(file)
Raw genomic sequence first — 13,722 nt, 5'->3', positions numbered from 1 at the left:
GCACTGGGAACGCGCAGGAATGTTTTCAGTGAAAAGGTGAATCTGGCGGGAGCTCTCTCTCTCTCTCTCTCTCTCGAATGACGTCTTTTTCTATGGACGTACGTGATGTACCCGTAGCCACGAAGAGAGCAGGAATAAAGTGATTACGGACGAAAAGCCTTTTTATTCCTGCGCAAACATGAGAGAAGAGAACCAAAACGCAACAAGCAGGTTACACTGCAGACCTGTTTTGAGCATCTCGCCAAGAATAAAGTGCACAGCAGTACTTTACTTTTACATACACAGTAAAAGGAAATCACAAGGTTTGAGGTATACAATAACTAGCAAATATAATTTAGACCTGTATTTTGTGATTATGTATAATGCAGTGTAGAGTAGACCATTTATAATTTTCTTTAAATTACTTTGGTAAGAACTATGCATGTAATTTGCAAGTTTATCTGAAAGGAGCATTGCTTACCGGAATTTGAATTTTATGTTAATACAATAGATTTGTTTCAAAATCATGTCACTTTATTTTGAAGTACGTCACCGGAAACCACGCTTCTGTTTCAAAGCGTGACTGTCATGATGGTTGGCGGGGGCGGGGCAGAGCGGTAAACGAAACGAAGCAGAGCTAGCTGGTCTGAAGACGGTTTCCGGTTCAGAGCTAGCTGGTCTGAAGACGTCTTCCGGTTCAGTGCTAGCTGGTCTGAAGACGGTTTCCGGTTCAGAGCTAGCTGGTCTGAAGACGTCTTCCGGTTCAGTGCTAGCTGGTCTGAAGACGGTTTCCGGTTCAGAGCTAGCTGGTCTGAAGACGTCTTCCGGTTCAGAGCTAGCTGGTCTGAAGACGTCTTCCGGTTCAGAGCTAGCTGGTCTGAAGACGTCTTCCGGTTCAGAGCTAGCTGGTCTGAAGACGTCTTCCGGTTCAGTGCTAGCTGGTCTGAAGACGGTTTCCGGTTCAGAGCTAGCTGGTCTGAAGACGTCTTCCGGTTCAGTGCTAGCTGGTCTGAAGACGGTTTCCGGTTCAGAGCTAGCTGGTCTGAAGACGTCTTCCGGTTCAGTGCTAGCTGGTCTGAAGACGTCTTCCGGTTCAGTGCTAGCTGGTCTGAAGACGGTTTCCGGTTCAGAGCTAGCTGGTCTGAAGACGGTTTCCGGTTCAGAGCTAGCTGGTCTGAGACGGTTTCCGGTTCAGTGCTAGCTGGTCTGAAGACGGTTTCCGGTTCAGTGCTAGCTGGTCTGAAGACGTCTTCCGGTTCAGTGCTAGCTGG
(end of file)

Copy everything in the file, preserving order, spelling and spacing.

Raw genomic sequence first — 13,722 nt, 5'->3', positions numbered from 1 at the left:
GCACTGGGAACGCGCAGGAATGTTTTCAGTGAAAAGGTGAATCTGGCGGGAGCTCTCTCTCTCTCTCTCTCTCTCGAATGACGTCTTTTTCTATGGACGTACGTGATGTACCCGTAGCCACGAAGAGAGCAGGAATAAAGTGATTACGGACGAAAAGCCTTTTTATTCCTGCGCAAACATGAGAGAAGAGAACCAAAACGCAACAAGCAGGTTACACTGCAGACCTGTTTTGAGCATCTCGCCAAGAATAAAGTGCACAGCAGTACTTTACTTTTACATACACAGTAAAAGGAAATCACAAGGTTTGAGGTATACAATAACTAGCAAATATAATTTAGACCTGTATTTTGTGATTATGTATAATGCAGTGTAGAGTAGACCATTTATAATTTTCTTTAAATTACTTTGGTAAGAACTATGCATGTAATTTGCAAGTTTATCTGAAAGGAGCATTGCTTACCGGAATTTGAATTTTATGTTAATACAATAGATTTGTTTCAAAATCATGTCACTTTATTTTGAAGTACGTCACCGGAAACCACGCTTCTGTTTCAAAGCGTGACTGTCATGATGGTTGGCGGGGGCGGGGCAGAGCGGTAAACGAAACGAAGCAGAGCTAGCTGGTCTGAAGACGGTTTCCGGTTCAGAGCTAGCTGGTCTGAAGACGTCTTCCGGTTCAGTGCTAGCTGGTCTGAAGACGGTTTCCGGTTCAGAGCTAGCTGGTCTGAAGACGTCTTCCGGTTCAGTGCTAGCTGGTCTGAAGACGGTTTCCGGTTCAGAGCTAGCTGGTCTGAAGACGTCTTCCGGTTCAGAGCTAGCTGGTCTGAAGACGTCTTCCGGTTCAGAGCTAGCTGGTCTGAAGACGTCTTCCGGTTCAGAGCTAGCTGGTCTGAAGACGTCTTCCGGTTCAGTGCTAGCTGGTCTGAAGACGGTTTCCGGTTCAGAGCTAGCTGGTCTGAAGACGTCTTCCGGTTCAGTGCTAGCTGGTCTGAAGACGGTTTCCGGTTCAGAGCTAGCTGGTCTGAAGACGTCTTCCGGTTCAGTGCTAGCTGGTCTGAAGACGTCTTCCGGTTCAGTGCTAGCTGGTCTGAAGACGGTTTCCGGTTCAGAGCTAGCTGGTCTGAAGACGGTTTCCGGTTCAGAGCTAGCTGGTCTGAGACGGTTTCCGGTTCAGTGCTAGCTGGTCTGAAGACGGTTTCCGGTTCAGTGCTAGCTGGTCTGAAGACGTCTTCCGGTTCAGTGCTAGCTGG